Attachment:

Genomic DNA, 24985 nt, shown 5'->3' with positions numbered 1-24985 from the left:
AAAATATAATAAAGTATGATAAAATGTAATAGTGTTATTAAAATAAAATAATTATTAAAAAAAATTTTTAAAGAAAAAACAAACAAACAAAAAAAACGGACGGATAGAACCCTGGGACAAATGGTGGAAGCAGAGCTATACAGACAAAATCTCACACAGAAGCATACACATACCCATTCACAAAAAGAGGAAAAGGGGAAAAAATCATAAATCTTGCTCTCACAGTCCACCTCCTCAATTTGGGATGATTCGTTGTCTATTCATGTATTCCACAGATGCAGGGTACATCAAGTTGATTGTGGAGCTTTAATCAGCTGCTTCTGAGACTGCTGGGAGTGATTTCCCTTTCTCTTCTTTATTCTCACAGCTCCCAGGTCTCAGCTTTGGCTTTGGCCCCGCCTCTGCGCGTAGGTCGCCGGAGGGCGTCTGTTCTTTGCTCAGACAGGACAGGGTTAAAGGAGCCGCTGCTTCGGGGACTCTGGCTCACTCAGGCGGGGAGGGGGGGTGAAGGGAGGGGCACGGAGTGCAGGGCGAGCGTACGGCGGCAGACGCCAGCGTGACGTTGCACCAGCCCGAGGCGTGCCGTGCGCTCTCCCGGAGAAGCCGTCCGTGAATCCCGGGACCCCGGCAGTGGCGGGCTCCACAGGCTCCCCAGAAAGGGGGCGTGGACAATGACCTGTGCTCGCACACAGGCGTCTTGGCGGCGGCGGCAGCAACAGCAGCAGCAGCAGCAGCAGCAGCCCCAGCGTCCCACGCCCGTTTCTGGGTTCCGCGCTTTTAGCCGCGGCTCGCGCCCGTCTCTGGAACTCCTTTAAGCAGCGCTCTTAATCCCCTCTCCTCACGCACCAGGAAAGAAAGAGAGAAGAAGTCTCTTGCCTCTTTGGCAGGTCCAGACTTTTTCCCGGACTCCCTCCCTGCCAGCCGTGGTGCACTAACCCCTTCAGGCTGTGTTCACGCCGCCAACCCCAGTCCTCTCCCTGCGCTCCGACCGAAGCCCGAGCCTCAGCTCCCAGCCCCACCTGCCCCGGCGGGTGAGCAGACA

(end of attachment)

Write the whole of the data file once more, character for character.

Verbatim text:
Genomic DNA, 24985 nt, shown 5'->3' with positions numbered 1-24985 from the left:
AAAATATAATAAAGTATGATAAAATGTAATAGTGTTATTAAAATAAAATAATTATTAAAAAAAATTTTTAAAGAAAAAACAAACAAACAAAAAAAACGGACGGATAGAACCCTGGGACAAATGGTGGAAGCAGAGCTATACAGACAAAATCTCACACAGAAGCATACACATACCCATTCACAAAAAGAGGAAAAGGGGAAAAAATCATAAATCTTGCTCTCACAGTCCACCTCCTCAATTTGGGATGATTCGTTGTCTATTCATGTATTCCACAGATGCAGGGTACATCAAGTTGATTGTGGAGCTTTAATCAGCTGCTTCTGAGACTGCTGGGAGTGATTTCCCTTTCTCTTCTTTATTCTCACAGCTCCCAGGTCTCAGCTTTGGCTTTGGCCCCGCCTCTGCGCGTAGGTCGCCGGAGGGCGTCTGTTCTTTGCTCAGACAGGACAGGGTTAAAGGAGCCGCTGCTTCGGGGACTCTGGCTCACTCAGGCGGGGAGGGGGGGTGAAGGGAGGGGCACGGAGTGCAGGGCGAGCGTACGGCGGCAGACGCCAGCGTGACGTTGCACCAGCCCGAGGCGTGCCGTGCGCTCTCCCGGAGAAGCCGTCCGTGAATCCCGGGACCCCGGCAGTGGCGGGCTCCACAGGCTCCCCAGAAAGGGGGCGTGGACAATGACCTGTGCTCGCACACAGGCGTCTTGGCGGCGGCGGCAGCAACAGCAGCAGCAGCAGCAGCAGCAGCCCCAGCGTCCCACGCCCGTTTCTGGGTTCCGCGCTTTTAGCCGCGGCTCGCGCCCGTCTCTGGAACTCCTTTAAGCAGCGCTCTTAATCCCCTCTCCTCACGCACCAGGAAAGAAAGAGAGAAGAAGTCTCTTGCCTCTTTGGCAGGTCCAGACTTTTTCCCGGACTCCCTCCCTGCCAGCCGTGGTGCACTAACCCCTTCAGGCTGTGTTCACGCCGCCAACCCCAGTCCTCTCCCTGCGCTCCGACCGAAGCCCGAGCCTCAGCTCCCAGCCCCACCTGCCCCGGCGGGTGAGCAGACA